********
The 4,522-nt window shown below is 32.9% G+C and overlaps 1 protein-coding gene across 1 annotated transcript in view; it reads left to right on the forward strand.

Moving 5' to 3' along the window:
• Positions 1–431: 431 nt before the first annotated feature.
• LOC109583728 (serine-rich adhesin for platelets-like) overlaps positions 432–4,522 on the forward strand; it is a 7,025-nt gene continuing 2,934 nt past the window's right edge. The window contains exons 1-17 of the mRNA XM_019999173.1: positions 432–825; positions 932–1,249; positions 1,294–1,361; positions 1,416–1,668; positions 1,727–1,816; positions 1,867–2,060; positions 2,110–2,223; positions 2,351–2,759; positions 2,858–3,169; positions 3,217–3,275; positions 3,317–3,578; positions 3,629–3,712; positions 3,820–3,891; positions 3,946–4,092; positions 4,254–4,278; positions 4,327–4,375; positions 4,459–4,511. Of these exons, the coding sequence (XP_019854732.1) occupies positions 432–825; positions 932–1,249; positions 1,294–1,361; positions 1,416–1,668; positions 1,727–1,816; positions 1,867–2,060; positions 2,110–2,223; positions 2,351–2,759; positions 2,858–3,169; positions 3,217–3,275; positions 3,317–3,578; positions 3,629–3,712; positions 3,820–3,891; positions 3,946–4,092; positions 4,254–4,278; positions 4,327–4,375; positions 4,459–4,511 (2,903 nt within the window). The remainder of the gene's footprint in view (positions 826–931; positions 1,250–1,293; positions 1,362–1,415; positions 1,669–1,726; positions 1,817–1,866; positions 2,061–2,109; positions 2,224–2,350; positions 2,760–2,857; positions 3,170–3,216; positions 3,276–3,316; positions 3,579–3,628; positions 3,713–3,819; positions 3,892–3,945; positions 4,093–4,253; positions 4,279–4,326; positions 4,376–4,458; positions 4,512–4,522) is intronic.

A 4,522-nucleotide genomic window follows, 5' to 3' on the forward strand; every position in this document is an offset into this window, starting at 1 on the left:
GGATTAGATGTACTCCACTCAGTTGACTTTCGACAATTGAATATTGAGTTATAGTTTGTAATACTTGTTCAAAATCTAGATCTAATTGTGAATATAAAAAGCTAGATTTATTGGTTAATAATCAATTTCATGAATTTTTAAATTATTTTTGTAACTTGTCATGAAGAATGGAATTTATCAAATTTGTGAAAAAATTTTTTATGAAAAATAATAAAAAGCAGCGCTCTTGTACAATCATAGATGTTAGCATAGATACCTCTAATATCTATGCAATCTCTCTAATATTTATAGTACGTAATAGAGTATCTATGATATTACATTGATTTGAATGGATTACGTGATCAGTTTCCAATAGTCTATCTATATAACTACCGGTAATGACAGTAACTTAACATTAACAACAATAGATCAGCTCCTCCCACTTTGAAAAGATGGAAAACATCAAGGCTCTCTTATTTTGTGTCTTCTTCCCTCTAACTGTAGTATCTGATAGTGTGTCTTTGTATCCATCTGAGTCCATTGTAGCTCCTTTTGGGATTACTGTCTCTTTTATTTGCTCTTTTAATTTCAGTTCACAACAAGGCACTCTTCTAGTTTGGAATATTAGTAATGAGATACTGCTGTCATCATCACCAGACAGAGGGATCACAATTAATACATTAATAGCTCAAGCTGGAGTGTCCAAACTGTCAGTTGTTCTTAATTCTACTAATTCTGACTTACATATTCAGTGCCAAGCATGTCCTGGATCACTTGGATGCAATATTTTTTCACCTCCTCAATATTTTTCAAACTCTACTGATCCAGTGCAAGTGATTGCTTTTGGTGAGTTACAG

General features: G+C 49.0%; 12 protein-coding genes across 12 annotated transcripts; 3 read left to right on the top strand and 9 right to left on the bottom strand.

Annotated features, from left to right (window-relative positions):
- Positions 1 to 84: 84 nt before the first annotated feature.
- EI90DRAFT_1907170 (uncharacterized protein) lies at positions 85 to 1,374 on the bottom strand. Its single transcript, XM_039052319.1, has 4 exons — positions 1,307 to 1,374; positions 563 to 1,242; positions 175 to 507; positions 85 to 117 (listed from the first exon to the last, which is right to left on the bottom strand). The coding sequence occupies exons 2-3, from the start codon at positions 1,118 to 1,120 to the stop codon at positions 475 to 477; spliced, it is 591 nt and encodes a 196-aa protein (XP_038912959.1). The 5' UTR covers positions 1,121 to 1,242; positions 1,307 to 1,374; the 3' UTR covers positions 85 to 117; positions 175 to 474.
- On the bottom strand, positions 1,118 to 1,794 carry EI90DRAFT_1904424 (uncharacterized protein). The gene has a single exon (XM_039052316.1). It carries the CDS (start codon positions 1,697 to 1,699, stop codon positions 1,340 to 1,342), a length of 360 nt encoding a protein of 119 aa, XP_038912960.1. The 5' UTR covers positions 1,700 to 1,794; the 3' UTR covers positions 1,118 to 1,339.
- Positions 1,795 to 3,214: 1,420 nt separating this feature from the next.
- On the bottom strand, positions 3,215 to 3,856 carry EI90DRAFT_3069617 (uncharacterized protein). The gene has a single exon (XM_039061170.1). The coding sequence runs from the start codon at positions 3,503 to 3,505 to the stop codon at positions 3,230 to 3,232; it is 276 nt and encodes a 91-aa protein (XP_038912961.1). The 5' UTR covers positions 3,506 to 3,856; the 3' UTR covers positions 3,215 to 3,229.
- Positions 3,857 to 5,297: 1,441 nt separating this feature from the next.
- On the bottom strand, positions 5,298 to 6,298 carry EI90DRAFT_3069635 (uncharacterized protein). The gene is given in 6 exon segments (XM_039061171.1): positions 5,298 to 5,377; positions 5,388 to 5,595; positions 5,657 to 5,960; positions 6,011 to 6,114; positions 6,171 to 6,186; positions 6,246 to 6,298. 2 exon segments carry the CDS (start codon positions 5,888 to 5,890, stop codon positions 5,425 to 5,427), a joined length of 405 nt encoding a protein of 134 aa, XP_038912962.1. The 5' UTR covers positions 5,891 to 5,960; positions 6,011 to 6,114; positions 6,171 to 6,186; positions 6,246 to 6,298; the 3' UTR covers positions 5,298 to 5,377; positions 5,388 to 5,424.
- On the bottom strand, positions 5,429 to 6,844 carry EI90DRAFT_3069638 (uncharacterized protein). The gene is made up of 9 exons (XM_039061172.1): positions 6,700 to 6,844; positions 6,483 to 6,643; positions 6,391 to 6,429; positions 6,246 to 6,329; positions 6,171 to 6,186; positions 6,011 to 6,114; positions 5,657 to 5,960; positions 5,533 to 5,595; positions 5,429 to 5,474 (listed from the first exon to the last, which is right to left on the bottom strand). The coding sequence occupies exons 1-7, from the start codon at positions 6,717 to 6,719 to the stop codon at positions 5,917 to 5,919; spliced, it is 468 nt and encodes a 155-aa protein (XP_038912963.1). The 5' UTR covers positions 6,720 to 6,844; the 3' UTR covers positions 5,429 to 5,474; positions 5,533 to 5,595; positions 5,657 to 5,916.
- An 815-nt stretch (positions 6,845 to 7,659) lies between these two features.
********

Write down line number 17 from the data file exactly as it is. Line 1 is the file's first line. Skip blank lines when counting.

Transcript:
- An 815-nt stretch (positions 6,845 to 7,659) lies between these two features.